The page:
The Australian Divisions remembered on the wall outside the Museum.

Tuesday, 19 August 2014

Are We Losing The Art of Written Communication?

What do you prize the most of an ancestor's that you never met?  For me, it is letters. It is like reaching across time and having a portion of their thoughts and their handwriting, which is a physical portion of them. Many I don't have pictures for, but I have little a bit of their personality.  For that reason, I treasure letters I have saved of aunts who wrote me when I first married.  Books written by two ancestors, Lemuel Roberts and William Bradford have been wonderful too.
What brought this to mind was some events that occured the last week with some grandchildren.  The oldest is always on the go, so I will text her and she can text me back later.  Hmmm... not a lasting communication and usually is generic conversation.  The next to the oldest, I called.  Conversation went like this... "Hi! How are you doing?"  "Good." (Now I have to start digging to get past good...)  Once again, not great communication nor lasting.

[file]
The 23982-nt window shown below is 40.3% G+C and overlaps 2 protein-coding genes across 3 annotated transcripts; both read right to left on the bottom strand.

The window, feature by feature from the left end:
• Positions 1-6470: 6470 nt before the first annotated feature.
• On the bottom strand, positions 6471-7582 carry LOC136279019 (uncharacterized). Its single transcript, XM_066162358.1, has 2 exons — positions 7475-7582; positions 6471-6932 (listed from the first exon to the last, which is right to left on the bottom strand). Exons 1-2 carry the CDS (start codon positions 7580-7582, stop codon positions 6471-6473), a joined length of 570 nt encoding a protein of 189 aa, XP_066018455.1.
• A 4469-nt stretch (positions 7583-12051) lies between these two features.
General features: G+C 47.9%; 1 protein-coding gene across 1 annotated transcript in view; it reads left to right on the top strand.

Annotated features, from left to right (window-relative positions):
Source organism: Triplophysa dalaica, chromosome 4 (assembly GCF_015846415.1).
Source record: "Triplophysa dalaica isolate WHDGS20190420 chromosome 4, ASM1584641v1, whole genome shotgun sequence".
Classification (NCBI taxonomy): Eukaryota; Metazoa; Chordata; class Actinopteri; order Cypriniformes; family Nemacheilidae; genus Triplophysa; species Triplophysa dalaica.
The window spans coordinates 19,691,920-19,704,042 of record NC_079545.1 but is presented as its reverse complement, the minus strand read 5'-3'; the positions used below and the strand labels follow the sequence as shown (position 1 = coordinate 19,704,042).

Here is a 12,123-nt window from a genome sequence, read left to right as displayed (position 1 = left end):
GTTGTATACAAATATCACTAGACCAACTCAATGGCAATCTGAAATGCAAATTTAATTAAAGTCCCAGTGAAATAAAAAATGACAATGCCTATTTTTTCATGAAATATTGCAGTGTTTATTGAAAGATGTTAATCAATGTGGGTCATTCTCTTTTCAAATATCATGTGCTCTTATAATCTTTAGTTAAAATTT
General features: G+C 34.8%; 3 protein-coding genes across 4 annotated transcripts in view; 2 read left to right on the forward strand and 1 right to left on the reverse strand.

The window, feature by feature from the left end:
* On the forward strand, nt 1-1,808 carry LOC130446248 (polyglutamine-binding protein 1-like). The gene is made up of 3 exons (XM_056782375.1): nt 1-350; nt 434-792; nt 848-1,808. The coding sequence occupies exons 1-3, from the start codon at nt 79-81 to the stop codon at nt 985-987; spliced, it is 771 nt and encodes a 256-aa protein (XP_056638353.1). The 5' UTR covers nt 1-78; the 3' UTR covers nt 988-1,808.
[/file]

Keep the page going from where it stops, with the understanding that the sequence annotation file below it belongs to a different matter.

My sweet aunt never called, although there were telephones. This is an example of a letter from her.

My great great grandfather wrote a letter to his nephew that was saved and has been passed around to countless descendants.  It tells what he thought about, and what was happening with his family for us to read, savor, and glean information from. 
You notice he put the place and date at the heading. Forgotten art of letter writing? 

The Hero wrote a letter to his daughter when he arrived home after visiting with her. She still loves it now that he is gone.

After contemplating today's texty and techy world, I have decided I am going back to writing letters to my granchildren, especially those that live over a day's ride from me. I will start putting a special message in Christmas cards for family that I communicate with in my handwriting not a computer generated message.  
What do you think?
See you next month. 
Hummer.


Saturday, 16 August 2014

The Lazy Hazy Days of Summer, Perfect for Remembering and Headstones

.
Summer here in the USA is mostly a done deal.  Soon our youngsters will be headed back to school (actually some have already started).